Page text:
Giulio Caccini (born Rome, 8 October 1551; died Florence, 10 December 1618), also known as Giulio Romano, was an Italian composer and singer. He lived at the very end of Renaissance period and the beginning of the Baroque period. It was the time when opera was starting, and he was one of the first composers to write an opera. His daughter, Francesca Caccini, also became a composer.
Life[change | change source]
We do not know much about his life. He was born in Rome. His father was a carpenter. He learned to play the lute, the viol and the harp, and soon became known as a singer. In the 1560s, Francesco de' Medici, Grand Duke of Florence, was impressed with his talent, so he took him to Florence to study.
By 1579, Caccini was singing at the Medici court. He was a tenor, and he was able to accompany himself on the viol or the archlute; he sang at weddings and other important occasions. He worked closely with the Florentine Camerata, a famous group of people who met at the home of Count Giovanni de' Bardi, and tried to bring the tradition of Greek dramatic music back to life. They liked monody, which means a tune with a simple accompaniment. This was different from polyphony in which several things are being sung at once. Monody made it easy to tell a story because the words could be heard clearly. This was necessary for opera, where it became heard in a simple form called recitative.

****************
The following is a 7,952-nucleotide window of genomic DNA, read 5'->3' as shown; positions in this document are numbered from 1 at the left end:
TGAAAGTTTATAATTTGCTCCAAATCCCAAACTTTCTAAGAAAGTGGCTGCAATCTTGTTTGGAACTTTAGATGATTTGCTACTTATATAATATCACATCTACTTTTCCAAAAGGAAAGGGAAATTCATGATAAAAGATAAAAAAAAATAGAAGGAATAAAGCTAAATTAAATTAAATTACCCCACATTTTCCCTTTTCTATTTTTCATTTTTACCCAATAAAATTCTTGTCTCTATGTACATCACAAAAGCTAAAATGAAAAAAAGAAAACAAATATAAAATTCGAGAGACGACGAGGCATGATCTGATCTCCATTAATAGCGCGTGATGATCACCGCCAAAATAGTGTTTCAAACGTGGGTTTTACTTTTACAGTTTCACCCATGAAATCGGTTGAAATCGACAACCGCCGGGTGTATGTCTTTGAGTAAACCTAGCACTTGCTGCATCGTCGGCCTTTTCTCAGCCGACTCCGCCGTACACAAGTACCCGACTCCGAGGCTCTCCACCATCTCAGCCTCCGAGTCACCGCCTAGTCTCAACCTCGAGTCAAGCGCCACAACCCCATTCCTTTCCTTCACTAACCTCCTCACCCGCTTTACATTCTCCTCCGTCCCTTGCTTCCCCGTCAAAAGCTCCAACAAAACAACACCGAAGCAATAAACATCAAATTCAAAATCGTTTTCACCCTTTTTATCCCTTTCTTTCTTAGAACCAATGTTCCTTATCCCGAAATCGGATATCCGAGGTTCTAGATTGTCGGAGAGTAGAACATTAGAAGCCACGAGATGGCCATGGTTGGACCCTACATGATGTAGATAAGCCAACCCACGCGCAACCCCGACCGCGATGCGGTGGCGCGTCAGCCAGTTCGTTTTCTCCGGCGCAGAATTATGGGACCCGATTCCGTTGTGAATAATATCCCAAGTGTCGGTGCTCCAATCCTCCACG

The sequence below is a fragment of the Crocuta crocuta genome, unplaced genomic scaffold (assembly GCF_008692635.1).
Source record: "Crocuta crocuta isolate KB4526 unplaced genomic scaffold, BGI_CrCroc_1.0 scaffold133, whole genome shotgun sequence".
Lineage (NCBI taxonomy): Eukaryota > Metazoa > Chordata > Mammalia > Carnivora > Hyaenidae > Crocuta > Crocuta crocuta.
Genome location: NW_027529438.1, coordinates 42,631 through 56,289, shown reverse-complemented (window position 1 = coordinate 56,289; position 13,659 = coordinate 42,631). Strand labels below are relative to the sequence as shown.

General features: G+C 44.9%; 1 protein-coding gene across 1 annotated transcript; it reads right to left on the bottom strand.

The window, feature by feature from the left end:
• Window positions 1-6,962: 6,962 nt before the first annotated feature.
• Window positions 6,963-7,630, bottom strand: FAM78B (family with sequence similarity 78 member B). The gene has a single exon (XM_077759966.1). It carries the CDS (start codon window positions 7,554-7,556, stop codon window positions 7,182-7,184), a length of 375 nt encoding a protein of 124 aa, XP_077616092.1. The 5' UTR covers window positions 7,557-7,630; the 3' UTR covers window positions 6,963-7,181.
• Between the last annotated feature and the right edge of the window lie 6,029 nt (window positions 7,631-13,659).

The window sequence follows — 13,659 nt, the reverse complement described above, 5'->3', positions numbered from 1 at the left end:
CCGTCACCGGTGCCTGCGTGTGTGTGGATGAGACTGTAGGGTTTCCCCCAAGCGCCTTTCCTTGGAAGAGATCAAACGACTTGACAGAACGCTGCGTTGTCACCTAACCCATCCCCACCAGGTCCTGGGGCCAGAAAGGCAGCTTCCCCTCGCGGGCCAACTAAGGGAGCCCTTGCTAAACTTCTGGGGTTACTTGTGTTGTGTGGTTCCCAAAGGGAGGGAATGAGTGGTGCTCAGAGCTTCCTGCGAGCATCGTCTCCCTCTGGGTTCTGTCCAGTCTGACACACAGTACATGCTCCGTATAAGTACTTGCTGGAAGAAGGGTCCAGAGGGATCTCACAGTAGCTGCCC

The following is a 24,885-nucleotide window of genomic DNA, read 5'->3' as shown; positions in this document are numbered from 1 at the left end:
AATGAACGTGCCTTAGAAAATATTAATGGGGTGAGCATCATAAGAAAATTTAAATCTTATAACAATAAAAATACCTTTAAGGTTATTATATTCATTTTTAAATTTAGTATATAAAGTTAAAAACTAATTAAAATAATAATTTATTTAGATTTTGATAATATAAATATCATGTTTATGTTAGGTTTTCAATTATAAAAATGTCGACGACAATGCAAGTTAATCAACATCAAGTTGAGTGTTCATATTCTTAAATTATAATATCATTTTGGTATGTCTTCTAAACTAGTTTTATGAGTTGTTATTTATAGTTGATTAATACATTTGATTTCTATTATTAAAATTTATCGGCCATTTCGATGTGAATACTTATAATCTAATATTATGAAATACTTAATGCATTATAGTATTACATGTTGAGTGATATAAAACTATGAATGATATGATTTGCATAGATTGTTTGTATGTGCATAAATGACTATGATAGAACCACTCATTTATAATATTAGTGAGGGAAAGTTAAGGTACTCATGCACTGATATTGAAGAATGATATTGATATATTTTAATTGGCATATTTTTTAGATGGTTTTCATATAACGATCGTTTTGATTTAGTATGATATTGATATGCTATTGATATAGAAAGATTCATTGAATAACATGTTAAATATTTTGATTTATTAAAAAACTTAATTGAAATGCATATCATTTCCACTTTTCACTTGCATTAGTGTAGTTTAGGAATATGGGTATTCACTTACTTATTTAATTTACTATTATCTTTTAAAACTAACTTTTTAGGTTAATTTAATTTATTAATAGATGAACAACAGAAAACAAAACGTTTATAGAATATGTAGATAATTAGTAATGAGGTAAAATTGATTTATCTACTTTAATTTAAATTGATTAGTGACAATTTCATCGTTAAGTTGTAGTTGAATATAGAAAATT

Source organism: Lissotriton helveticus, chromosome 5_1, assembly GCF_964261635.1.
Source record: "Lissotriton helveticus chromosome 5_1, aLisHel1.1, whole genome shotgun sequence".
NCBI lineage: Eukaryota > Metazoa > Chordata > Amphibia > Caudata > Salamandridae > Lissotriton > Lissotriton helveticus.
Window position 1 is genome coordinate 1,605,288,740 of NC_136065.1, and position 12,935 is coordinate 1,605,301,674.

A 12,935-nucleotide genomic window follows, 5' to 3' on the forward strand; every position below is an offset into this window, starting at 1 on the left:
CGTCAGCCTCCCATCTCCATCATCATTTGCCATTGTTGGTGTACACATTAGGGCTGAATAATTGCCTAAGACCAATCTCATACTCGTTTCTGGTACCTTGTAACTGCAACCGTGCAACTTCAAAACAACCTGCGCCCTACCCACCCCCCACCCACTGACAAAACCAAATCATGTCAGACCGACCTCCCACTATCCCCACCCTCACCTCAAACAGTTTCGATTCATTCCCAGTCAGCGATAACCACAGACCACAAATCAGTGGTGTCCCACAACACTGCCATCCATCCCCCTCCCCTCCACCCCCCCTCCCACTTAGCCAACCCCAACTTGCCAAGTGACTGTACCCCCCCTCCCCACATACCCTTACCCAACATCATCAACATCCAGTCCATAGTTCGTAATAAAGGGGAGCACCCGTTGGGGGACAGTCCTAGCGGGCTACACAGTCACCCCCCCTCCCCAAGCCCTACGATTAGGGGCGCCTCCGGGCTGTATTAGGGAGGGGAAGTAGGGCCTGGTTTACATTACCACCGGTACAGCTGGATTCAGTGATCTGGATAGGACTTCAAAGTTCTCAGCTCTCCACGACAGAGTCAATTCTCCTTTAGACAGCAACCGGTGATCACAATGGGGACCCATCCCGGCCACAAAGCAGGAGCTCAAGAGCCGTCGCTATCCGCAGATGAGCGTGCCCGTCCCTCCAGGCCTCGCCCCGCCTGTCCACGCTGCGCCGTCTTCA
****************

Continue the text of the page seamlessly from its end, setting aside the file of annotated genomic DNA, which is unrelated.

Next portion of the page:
Caccini went to Rome, but in Rome the musicians were not so interested in change.
Caccini often got involved in arguments because he was envious and jealous. He often got people into trouble, and he rushed his own opera Euridice into print before Peri's opera on the same subject could be published, while telling his own singers not to have anything to do with Peri's opera.
He died in Florence and is buried in the church of St. Annunziata.
References[change | change source]
- Article "Giulio Caccini", in The New Grove Dictionary of Music and Musicians, ed. Stanley Sadie. 20 vol. London, Macmillan Publishers Ltd., 2001. ISBN 1-56159-174-2
- Gustave Reese, Music in the Renaissance. New York, W.W. Norton & Co., 1954. ISBN 0-393-09530-4
- Manfred Bukofzer, Music in the Baroque Era. New York, W.W. Norton & Co., 1947. ISBN 0-393-09745-5
- Giulio Caccini, Le nuove musiche, tr. John Playford and Oliver Strunk, in Source Readings in Music History. New York, W.W. Norton & Co., 1950.